The four cross-sectional structured interview studies focused on coping (Trevino, Maciejewski, Fasciano, Greer, et al., 2012; Trevino, Maciejewski, Fasciano, & Prigerson, 2012) and social support and relationships (Trevino et al., 2013, 2014). Trevino, Maciejewski, Fasciano, and Prigerson (2012) examined the relationship between grief from cancer-related losses and life disruption from cancer-related symptoms, finding that, for this population, grief might add a unique burden to the cancer experience that is more problematic than physical performance status. Study participants were asked to identify coping strategies, and the relationship between these strategies and psychological distress was examined (Trevino, Maciejewski, Fasciano, & Prigerson, 2012). Six coping factors were identified by Trevino, Maciejewski, Fasciano, Greer, et al. (2012): proactive, distancing, negative expression, support-seeking, respite-seeking, and acceptance coping. Trevino, Maciejewski, Fasciano, Greer, et al. (2012) examined the relationship of these coping factors to grief, anxiety, and depression. Acceptance coping and support-seeking were used most often by these AYAs. Negative expression was a coping style associated with severity of grief. The identification of these coping factors strengthens understanding that coping is multidimensional and is not limited to problem-focused, emotion-focused, and dysfunctional coping. This research suggests that coping is more complicated than previously identified and is not well described in AYAs. These coping factors were found to be uniquely related to psychological distress in this group of participants (Trevino, Maciejewski, Fasciano, Greer, et al., 2012). Trevino et al. (2013) examined the relationship existing among perceived social support, quality of life, and grief, finding that higher levels of social support were associated with better quality of life and less grief and concluding that enhanced social support might also improve psychological well-being. Trevino et al. (2014) investigated the therapeutic oncologist–patient relationship and the impact this relationship may have on suicidal ideation, determining that patients with a strong therapeutic alliance with their oncologists had a reduced risk of suicidal ideation.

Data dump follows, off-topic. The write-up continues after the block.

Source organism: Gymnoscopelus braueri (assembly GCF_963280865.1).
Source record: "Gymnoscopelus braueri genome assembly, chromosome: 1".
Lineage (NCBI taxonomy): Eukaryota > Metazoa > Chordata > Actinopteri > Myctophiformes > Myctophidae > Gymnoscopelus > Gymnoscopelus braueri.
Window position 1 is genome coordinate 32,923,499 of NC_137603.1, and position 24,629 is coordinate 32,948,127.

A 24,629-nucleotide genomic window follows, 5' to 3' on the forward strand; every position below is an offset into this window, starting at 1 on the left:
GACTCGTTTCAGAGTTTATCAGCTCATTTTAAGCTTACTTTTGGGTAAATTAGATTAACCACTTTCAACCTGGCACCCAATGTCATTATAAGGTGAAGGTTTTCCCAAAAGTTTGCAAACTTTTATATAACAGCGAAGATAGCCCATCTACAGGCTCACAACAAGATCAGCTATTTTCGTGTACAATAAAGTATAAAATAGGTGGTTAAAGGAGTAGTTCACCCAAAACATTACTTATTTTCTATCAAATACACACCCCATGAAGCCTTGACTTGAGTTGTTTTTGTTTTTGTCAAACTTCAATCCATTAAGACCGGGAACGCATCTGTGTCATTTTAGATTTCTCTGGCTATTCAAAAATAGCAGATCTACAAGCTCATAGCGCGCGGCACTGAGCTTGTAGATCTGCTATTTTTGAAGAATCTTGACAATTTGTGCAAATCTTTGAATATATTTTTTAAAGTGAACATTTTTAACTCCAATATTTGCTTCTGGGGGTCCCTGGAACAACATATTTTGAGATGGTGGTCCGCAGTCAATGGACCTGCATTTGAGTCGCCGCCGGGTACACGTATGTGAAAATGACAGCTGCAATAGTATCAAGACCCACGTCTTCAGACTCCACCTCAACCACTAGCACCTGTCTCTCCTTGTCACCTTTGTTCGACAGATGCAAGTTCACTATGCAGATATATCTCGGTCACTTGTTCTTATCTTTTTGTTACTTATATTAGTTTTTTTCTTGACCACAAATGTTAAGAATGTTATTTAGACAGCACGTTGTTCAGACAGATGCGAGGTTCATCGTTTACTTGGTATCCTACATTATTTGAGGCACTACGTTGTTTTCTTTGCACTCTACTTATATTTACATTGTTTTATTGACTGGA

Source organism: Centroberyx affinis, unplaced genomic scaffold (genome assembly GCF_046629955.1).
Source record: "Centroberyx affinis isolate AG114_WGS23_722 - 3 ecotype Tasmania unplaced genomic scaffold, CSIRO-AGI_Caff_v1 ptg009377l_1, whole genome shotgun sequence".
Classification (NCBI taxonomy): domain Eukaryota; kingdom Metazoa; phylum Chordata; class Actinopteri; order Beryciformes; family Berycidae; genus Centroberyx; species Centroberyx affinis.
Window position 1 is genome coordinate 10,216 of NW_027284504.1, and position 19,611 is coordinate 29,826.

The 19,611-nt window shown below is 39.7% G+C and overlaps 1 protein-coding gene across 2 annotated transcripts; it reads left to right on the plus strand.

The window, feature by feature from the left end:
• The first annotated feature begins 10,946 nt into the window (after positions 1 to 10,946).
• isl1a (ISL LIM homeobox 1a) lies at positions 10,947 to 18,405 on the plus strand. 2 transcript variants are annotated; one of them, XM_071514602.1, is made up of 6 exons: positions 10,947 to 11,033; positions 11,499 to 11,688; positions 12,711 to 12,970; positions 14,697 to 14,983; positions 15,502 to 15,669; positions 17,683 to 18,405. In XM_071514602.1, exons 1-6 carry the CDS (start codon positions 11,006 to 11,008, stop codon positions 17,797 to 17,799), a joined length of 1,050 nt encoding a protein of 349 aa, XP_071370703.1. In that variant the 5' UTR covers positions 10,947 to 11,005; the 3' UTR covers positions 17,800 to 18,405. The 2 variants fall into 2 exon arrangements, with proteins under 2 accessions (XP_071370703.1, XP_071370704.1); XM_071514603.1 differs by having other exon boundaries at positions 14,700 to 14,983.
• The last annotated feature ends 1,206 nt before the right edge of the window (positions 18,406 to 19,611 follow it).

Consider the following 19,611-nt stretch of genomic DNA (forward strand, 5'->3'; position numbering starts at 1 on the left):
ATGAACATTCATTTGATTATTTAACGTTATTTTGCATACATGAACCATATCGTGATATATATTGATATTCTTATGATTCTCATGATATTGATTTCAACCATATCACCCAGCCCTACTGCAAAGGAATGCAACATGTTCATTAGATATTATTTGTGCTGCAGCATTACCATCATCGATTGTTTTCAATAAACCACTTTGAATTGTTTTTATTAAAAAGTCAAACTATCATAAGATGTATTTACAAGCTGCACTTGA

The one qualitative study examined in this review (Knox et al., 2017) used a hermeneutic approach to understand the experience of living with advanced cancer, with a sample consisting of men and women with various cancers. This study identified themes of feeling “lost and stranded,” including isolation and developmental and existential concerns (Knox et al., 2017), but the heterogeneous nature of the sample makes understanding the experience difficult.